Is Sacos Corporation (TYO:9641) A Smart Choice For Dividend Investors?

By
Simply Wall St
Published
March 29, 2021
TSE:9641
Source: Shutterstock

Is Sacos Corporation (TYO:9641) a good dividend stock? How can we tell? Dividend paying companies with growing earnings can be highly rewarding in the long term. Unfortunately, it's common for investors to be enticed in by the seemingly attractive yield, and lose money when the company has to cut its dividend payments.

A slim 1.9% yield is hard to get excited about, but the long payment history is respectable. At the right price, or with strong growth opportunities, Sacos could have potential. The company also returned around 0.6% of its market capitalisation to shareholders in the form of stock buybacks over the past year. Some simple research can reduce the risk of buying Sacos for its dividend - read on to learn more.

Explore this interactive chart for our latest analysis on Sacos!

historic-dividend
JASDAQ:9641 Historic Dividend March 30th 2021

Payout ratios

Dividends are usually paid out of company earnings. If a company is paying more than it earns, then the dividend might become unsustainable - hardly an ideal situation. Comparing dividend payments to a company's net profit after tax is a simple way of reality-checking whether a dividend is sustainable. Sacos paid out 38% of its profit as dividends, over the trailing twelve month period. This is a middling range that strikes a nice balance between paying dividends to shareholders, and retaining enough earnings to invest in future growth. Plus, there is room to increase the payout ratio over time.

We also measure dividends paid against a company's levered free cash flow, to see if enough cash was generated to cover the dividend. Sacos' cash payout ratio last year was 14%, which is quite low and suggests that the dividend was thoroughly covered by cash flow. It's positive to see that Sacos' dividend is covered by both profits and cash flow, since this is generally a sign that the dividend is sustainable, and a lower payout ratio usually suggests a greater margin of safety before the dividend gets cut.

Consider getting our latest analysis on Sacos' financial position here.

Dividend Volatility

Before buying a stock for its income, we want to see if the dividends have been stable in the past, and if the company has a track record of maintaining its dividend. For the purpose of this article, we only scrutinise the last decade of Sacos' dividend payments. The dividend has been cut on at least one occasion historically. During the past 10-year period, the first annual payment was JP¥2.0 in 2011, compared to JP¥7.0 last year. This works out to be a compound annual growth rate (CAGR) of approximately 13% a year over that time. The growth in dividends has not been linear, but the CAGR is a decent approximation of the rate of change over this time frame.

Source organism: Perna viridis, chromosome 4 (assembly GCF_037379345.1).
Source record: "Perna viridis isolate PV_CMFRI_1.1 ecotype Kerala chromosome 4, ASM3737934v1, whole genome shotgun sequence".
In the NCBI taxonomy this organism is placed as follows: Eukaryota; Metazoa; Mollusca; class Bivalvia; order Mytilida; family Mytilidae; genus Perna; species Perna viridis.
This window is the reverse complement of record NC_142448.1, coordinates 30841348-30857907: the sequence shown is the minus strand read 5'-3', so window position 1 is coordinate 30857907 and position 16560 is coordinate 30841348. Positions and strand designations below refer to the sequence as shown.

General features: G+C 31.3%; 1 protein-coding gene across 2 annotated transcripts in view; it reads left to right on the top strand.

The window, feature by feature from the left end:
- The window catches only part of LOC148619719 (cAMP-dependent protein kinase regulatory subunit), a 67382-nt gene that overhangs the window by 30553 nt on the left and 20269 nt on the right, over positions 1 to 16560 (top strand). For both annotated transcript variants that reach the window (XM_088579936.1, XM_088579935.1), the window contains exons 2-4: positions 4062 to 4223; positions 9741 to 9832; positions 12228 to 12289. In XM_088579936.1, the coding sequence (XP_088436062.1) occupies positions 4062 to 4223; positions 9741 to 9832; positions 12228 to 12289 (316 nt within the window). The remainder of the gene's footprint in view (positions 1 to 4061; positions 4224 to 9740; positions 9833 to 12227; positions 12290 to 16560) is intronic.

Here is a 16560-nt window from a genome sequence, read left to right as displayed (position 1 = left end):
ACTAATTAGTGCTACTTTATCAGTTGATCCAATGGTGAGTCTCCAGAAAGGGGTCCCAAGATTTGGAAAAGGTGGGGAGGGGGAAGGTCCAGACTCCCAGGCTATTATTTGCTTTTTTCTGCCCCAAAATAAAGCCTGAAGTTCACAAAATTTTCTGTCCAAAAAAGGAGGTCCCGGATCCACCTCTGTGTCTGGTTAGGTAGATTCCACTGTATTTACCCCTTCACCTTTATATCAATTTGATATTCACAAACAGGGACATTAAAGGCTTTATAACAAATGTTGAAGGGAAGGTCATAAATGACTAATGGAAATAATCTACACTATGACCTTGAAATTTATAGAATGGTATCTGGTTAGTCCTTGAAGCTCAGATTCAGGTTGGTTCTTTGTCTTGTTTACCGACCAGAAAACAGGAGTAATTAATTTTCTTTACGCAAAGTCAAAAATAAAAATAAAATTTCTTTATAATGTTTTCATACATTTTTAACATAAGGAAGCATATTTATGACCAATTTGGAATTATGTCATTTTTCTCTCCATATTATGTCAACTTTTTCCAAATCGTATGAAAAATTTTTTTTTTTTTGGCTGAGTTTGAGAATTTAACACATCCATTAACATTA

Sacos has grown distributions at a rapid rate despite cutting the dividend at least once in the past. Companies that cut once often cut again, but it might be worth considering if the business has turned a corner.

Dividend Growth Potential

Given that the dividend has been cut in the past, we need to check if earnings are growing and if that might lead to stronger dividends in the future. Over the past five years, it looks as though Sacos' EPS have declined at around 3.1% a year. A modest decline in earnings per share is not great to see, but it doesn't automatically make a dividend unsustainable. Still, we'd vastly prefer to see EPS growth when researching dividend stocks.

Conclusion

When we look at a dividend stock, we need to form a judgement on whether the dividend will grow, if the company is able to maintain it in a wide range of economic circumstances, and if the dividend payout is sustainable. First, we like that the company's dividend payments appear well covered, although the retained capital also needs to be effectively reinvested. Second, earnings per share have been in decline, and its dividend has been cut at least once in the past. Ultimately, Sacos comes up short on our dividend analysis. It's not that we think it is a bad company - just that there are likely more appealing dividend prospects out there on this analysis.

Companies possessing a stable dividend policy will likely enjoy greater investor interest than those suffering from a more inconsistent approach. At the same time, there are other factors our readers should be conscious of before pouring capital into a stock. For example, we've identified 2 warning signs for Sacos (1 is concerning!) that you should be aware of before investing.

We have also put together a list of global stocks with a market capitalisation above $1bn and yielding more 3%.

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